From the White House, Sixteenth Street forms the major axis. In fact, Thomas Jefferson intended it to become the Prime Meridian, which is where Meridian Hill Park gets its name. Moving clockwise, one encounters Vermont Avenue, New York Avenue, Pennsylvania Avenue, New York Avenue, Pennsylvania Avenue, and Connecticut Avenue.


Yellow denotes sections which have disappeared.

Today, some avenues are more important than others. This is due, in large part, to where it is they connect to, not any particular naming convention.

The grand avenue, home to everything from Inaugural Parades to festivals of all sorts, is Pennsylvania Avenue. Connecting the Legislative and Executive branches, it was always meant to be the heart of Washington. In the southeast, it continues as a major roadway toward central Prince George's County, Maryland.

Similarly, Connecticut, Georgia, and New York all are major thoroughfares to outlying parts of the region. Another important street is Wisconsin Avenue, running from M Street in Georgetown to the Beltway north of Bethesda; it was an important road long before the name was applied. As late as 1903, it was still called the Georgetown and Rockville Pike. This historic name is the basis for two streets in suburban Montgomery County: Old Georgetown Road and Rockville Pike, the straightened version.


Virginia @ 6th SW
Some feel that certain states got short shrift. Tiny Delaware has a fractured, relatively unimportant street. However, the main reason that it is less important today is because of its strategic importance as a transportation corridor. To the north, Amtrak, MARC, and Metro's Red Line trains use Delaware Avenue to enter the L'Enfant City. Similarly, Maryland and Virginia Avenues in Southwest and Southeast now have above-grade railway embankments carrying trains along streets intended to be grand public avenues.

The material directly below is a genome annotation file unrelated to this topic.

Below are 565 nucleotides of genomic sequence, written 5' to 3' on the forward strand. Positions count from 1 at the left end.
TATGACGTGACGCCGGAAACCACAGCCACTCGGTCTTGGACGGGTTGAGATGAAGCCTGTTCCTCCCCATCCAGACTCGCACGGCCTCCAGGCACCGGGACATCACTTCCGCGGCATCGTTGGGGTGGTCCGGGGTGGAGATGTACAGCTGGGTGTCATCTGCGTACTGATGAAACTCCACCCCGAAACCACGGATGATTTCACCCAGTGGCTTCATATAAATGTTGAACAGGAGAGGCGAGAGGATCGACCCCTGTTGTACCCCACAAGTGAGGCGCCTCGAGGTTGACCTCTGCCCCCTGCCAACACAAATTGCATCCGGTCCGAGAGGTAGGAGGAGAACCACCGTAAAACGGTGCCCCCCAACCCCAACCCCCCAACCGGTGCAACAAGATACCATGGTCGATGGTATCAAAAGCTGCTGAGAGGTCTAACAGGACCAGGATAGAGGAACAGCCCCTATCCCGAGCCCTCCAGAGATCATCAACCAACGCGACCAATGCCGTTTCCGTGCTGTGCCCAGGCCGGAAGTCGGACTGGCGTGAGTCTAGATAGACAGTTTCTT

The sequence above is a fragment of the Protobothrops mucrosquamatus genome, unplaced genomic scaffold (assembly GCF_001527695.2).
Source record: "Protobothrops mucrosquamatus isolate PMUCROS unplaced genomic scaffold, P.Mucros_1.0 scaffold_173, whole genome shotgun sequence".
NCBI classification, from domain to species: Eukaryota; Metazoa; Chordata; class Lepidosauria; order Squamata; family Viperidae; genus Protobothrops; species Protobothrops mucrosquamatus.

But street-naming doesn't have anything to do with importance to the Revolution or the prestige of any one state, at least not directly. State names were assigned to avenues based on their geographic location within the United States.

For that reason, one found Georgia Avenue in the southernmost portion of the city. Running from what is now Fort McNair across the southern side of Capitol Hill, we know it today as Potomac Avenue. Near the northern edge of the city, the avenue named after the then-northernmost state, New Hampshire, passed through Washington and Dupont Circles, just as it does today.

Vermont joined the union in 1791 as the fourteenth state, while Kentucky joined in 1792. It was during these years that Washington was being laid out. For that reason, they both received places within the system. Tennessee gained statehood in 1796, and its avenue became the first glaring error. After all, Tennessee forms the southern boundary of Kentucky, yet Kentucky Avenue lies entirely south of Tennessee Avenue.

By the time Congress first met here in 1800, there were three diagonal avenues left to be named. Ohio and Indiana fit into the system well enough, but Louisiana was sorely out of place.

With the first nineteen states represented in the city, Washington ran out of avenues. Maps from the 1800s available on the Library of Congress' website show that Maine and Missouri had short avenues within the bounds of the Mall, but it is unclear exactly how all the new states were represented as they came on board.

In 1890, Boundary Street was renamed after the twenty-seventh state, Florida. Despite being farther south than any other state (it would remain so until 1959), it got the street forming the northern boundary of the city.